“Who is Tim Horton?” I asked the immigration official at the Detroit-Windsor border.
I’d never heard of the chap and yet, within a minute of arriving in Canada I was being shepherded towards him by a pleasant young lady with a maple leaf on her uniform.
We’d just stepped off the ‘tunnel bus’, a vehicle which carried us under the Detroit River and across the US-Canada border.
It was only going to be the briefest of encounters with Canada (heading as we were to see friends in Ontario) but time enough, we hoped, to notice and appreciate some of the differences which Canadians seem so quick to stress between their homeland and the US.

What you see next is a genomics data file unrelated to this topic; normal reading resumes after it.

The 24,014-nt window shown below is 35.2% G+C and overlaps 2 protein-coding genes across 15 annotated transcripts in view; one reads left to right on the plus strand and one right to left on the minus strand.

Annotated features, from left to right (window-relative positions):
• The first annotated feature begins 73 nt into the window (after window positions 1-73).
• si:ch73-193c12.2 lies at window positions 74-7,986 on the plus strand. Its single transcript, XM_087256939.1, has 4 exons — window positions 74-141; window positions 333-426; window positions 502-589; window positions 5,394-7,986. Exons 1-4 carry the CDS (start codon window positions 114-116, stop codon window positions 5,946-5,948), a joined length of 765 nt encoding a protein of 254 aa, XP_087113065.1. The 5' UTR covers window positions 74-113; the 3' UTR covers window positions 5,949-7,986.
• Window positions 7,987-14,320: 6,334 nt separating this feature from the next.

Every Canadian we have met during our travels so far has seem anxious to put considerable distance between themselves and their cousins to the south. Without fail every item of baggage they carry seemed to be clearly emblazoned with the maple leaf flag.
I guess it for the benefit for ignorant non-North Americans like myself. Canadian and American, I’d struggled to tell them apart, the only clue being the accent which usually I didn’t pick up on. They spoke the same language, drove the same cars, ate the same food, indeed they seemed so inextricably entwined, did the differences Canadians friends had stressed to me really start with a simple hop over the border?
It started promisingly. There was none of the stony-faced procedures and paranoia in crossing the border here. Just patient smiles, efficient service and an explanation that Mr Horton was a popular purveyor of coffee beans and bagels.
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